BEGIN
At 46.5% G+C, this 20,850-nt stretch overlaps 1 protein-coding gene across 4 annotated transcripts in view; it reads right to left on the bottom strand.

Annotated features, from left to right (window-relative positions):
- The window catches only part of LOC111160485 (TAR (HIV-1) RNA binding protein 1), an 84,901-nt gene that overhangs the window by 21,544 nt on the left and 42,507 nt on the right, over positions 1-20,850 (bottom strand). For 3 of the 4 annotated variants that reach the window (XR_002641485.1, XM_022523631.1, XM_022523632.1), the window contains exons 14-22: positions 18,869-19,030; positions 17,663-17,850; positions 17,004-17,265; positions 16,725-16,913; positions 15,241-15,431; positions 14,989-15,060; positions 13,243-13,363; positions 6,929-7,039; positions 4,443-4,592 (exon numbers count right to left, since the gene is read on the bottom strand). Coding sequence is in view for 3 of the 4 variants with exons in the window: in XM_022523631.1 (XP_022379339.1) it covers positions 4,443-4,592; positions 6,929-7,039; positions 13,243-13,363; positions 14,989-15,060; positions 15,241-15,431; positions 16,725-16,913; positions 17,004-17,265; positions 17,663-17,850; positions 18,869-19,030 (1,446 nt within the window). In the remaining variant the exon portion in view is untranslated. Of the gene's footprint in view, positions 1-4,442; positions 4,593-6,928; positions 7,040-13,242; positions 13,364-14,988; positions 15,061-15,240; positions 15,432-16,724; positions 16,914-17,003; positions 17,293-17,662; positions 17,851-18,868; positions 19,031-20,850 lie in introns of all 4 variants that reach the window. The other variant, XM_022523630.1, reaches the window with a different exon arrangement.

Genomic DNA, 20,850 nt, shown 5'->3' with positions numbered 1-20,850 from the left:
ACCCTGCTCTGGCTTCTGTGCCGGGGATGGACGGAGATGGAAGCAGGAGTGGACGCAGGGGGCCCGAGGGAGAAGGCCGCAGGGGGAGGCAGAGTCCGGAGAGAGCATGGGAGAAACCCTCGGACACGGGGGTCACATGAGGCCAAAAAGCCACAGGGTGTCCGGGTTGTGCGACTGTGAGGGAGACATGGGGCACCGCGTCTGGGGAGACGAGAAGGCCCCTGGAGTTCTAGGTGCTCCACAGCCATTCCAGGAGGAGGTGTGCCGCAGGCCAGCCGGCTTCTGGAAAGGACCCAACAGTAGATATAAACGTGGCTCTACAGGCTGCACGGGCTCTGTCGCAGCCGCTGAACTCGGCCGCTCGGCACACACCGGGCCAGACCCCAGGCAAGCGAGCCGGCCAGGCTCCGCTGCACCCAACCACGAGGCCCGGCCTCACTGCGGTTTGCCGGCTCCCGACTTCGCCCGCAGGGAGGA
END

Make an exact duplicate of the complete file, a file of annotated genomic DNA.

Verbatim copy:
At 46.5% G+C, this 20,850-nt stretch overlaps 1 protein-coding gene across 4 annotated transcripts in view; it reads right to left on the bottom strand.

Annotated features, from left to right (window-relative positions):
- The window catches only part of LOC111160485 (TAR (HIV-1) RNA binding protein 1), an 84,901-nt gene that overhangs the window by 21,544 nt on the left and 42,507 nt on the right, over positions 1-20,850 (bottom strand). For 3 of the 4 annotated variants that reach the window (XR_002641485.1, XM_022523631.1, XM_022523632.1), the window contains exons 14-22: positions 18,869-19,030; positions 17,663-17,850; positions 17,004-17,265; positions 16,725-16,913; positions 15,241-15,431; positions 14,989-15,060; positions 13,243-13,363; positions 6,929-7,039; positions 4,443-4,592 (exon numbers count right to left, since the gene is read on the bottom strand). Coding sequence is in view for 3 of the 4 variants with exons in the window: in XM_022523631.1 (XP_022379339.1) it covers positions 4,443-4,592; positions 6,929-7,039; positions 13,243-13,363; positions 14,989-15,060; positions 15,241-15,431; positions 16,725-16,913; positions 17,004-17,265; positions 17,663-17,850; positions 18,869-19,030 (1,446 nt within the window). In the remaining variant the exon portion in view is untranslated. Of the gene's footprint in view, positions 1-4,442; positions 4,593-6,928; positions 7,040-13,242; positions 13,364-14,988; positions 15,061-15,240; positions 15,432-16,724; positions 16,914-17,003; positions 17,293-17,662; positions 17,851-18,868; positions 19,031-20,850 lie in introns of all 4 variants that reach the window. The other variant, XM_022523630.1, reaches the window with a different exon arrangement.

Genomic DNA, 20,850 nt, shown 5'->3' with positions numbered 1-20,850 from the left:
ACCCTGCTCTGGCTTCTGTGCCGGGGATGGACGGAGATGGAAGCAGGAGTGGACGCAGGGGGCCCGAGGGAGAAGGCCGCAGGGGGAGGCAGAGTCCGGAGAGAGCATGGGAGAAACCCTCGGACACGGGGGTCACATGAGGCCAAAAAGCCACAGGGTGTCCGGGTTGTGCGACTGTGAGGGAGACATGGGGCACCGCGTCTGGGGAGACGAGAAGGCCCCTGGAGTTCTAGGTGCTCCACAGCCATTCCAGGAGGAGGTGTGCCGCAGGCCAGCCGGCTTCTGGAAAGGACCCAACAGTAGATATAAACGTGGCTCTACAGGCTGCACGGGCTCTGTCGCAGCCGCTGAACTCGGCCGCTCGGCACACACCGGGCCAGACCCCAGGCAAGCGAGCCGGCCAGGCTCCGCTGCACCCAACCACGAGGCCCGGCCTCACTGCGGTTTGCCGGCTCCCGACTTCGCCCGCAGGGAGGA